News : Land Rover Defender Hard Top breaks cover

Land Rover Defender Hard Top 110

The van version of the Land Rover Defender 90 and 110 will be officially called the Land Rover Defender Hard Top when it goes on sale later in 2020. Described as ‘Land Rover’s most capable and durable commercial vehicle ever,’ the new Defender Hard Top is expected to sell for an indicated £35,000.

Both versions are being engineered by Land Rover’s Coventry-based Special Vehicle Operations division, which is also responsible for creating the current Land Rover Discovery Commercial 4×4. This will continue alongside the Defender Hard Top. In case you’re wondering what Six Six Three means on the side of the van – it’s a reference to the car’s development code of L663.

While the Hard Top name was originally used on series Land Rovers in the 1950s with a ‘demountable’ hard top roof, the new van has a fixed metal roof, and is painted to follow the lines of the original. The Land Rover Hard Top will have a towing capacity of up to 3500kg, be able to carrying up to 300kg on the roof and share the 900mm wading depth of its passenger vehicle cousin.

Land Rover Defender Hard Top 110

Land Rover hasn’t shared technical details yet, but expect it to be powered by a pair of 2.0-litre Ingenium turbodiesels – the D200 and D240 – while the P200 petrol may be offered in some markets, too. An eight-speed automatic gearbox with low-range setting and four-wheel drive will be standard fit.

Prices for the Defender Hard Top are expected to start at £35,500 plus VAT. For that you’ll get a base-spec D200 on steel wheels and with basic trim – although that’s a huge step over the over original version. Like the passenger version, it’s fully customisable, and we expect many will be seen sporting more extreme-looking body options.

Land Rover Defender Hard Top 110

Keith Adams
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19 Comments

  1. A very expensive small van. You’d really have to need the off road ability to be able to justify that price over a short wheelbase Transit or some of the Japanese pickups with a hard top..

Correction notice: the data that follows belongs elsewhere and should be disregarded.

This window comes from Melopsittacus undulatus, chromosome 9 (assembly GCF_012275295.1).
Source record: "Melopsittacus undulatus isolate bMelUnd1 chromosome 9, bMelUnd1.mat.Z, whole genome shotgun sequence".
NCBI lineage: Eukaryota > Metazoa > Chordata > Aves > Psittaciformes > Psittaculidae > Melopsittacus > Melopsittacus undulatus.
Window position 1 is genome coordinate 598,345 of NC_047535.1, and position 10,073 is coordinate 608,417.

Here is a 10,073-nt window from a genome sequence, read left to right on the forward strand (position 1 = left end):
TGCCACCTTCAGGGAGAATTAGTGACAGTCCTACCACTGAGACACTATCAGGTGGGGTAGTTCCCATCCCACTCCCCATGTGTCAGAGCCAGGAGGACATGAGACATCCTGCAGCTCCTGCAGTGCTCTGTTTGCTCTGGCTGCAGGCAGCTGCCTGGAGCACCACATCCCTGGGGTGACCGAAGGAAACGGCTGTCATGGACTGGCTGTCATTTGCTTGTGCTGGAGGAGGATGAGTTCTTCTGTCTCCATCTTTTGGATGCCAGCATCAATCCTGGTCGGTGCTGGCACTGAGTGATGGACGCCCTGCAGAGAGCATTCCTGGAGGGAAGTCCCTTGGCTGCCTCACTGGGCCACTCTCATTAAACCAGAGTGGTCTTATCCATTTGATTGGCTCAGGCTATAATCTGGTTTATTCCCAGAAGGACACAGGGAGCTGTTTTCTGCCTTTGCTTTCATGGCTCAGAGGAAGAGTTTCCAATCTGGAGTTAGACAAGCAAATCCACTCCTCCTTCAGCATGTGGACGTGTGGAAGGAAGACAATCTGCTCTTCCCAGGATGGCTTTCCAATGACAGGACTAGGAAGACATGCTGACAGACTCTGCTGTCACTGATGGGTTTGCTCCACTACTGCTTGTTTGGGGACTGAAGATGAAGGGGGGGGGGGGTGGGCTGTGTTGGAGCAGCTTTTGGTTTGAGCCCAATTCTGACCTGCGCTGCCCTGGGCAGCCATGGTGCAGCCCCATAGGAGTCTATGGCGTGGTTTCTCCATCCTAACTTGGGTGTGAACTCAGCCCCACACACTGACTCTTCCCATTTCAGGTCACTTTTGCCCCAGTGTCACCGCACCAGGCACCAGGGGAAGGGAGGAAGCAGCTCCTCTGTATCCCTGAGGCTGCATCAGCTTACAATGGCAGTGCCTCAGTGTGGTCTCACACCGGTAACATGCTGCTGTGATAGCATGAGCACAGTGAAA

2. So no LWB 3 door version then? Surprised this is an SVO option rather than a mainstream project.

    FWIW, the film “Ice Cold in Alex” set in North Africa in WW2 had a similar problem – the closing scenes showed Series 1 Land Rovers.

    Another piece of trivia – the Ineos Grenadier was originated/named after a pub in London called The Grenadier. Coincidentally the pub was a starting point for a pioneering major expedition by a group of Oxbridge students who took 2 Land Rovers overland to the Far East and back in the 1950’s.

  3. If that is a van, I’m a banana. Why buy this piece of trendy posing metalwork when there is a real WUV – WORK Utility Vehicle – at a fraction of the price? The Toyota Land Cruiser. Because it is just that: all “look at me”.

    • Because as Land Rover well know the world is full of trendy posing people wanting metal work like this – a far more lucrative and sustainable business than to go after slim pickings in the “WUV” class were they would be competing with second hand Transits with yesterday’s SUN rolled up on the dashboard.

  4. So we’re taking about £42k on the road for starters, it’s not really a serious commercial vehicle is it? rather reminds me of the van version of the new Mini that was on sale a few years ago.

    • Have you ever priced a Mercedes Navara? North of 70K for a pickup (if you want all the bells and whistles) !! The top end Nissan version with all the options is about £30K. Despite what it says on the tin, this is not a direct replacement for the old Defender but look how well the luxury versions of that sold!

  5. Whinge, whinge, whinge…You lot are never happy are you? Some people DO need small vans with proper off road capabilities.

    Just because YOU can’t afford it or don’t see a use for it doesn’t make it superfluous.

    • True, we Brits love to find fault. Spec an equivalent Land Cruiser and it’s not far off the same price!
      If it it doesn’t sell then it will quietly disappear off the price lists like the BMW minivan and the Mercedes Navara thingy did

      • I can’t see it selling in massive numbers. I assume JLR are hoping fleets will be putting in orders. Power distributors loved the Defender vans, and from what I’ve been hearing they’re struggling to find a decent replacement for when the old Defenders wear out.

  6. The vehicle is being launched at a difficult period for the industry, Ford have announced 50% dealer outlets to lose franchise, Honda similarly 40% of outlets to be lost, Vauxhall commenced their dealer cull in 2018

  7. The most basic two door Landcruiser starts at 35k in the UK, I’m not really sure what the issue is.

    The Hilux brigade are a completely different class, crude engineering body on frame, cart springs. But even then the L200 starts at 22k.

    I can see a market

  8. It will be also interesting to see how it performs in terms of reliability. Land Rover products always seem to be near the bottom of reliability surveys. The phrase ‘off-road’ could be used to describe the amount of time they spend back at the dealers rather than their ability to travel over difficult terrain.

    • Where does it say they have spent millions? This will have been an integral part of Defender development from the start. They are staggering launch of variants as production gets up to speed and to maintain market interest.

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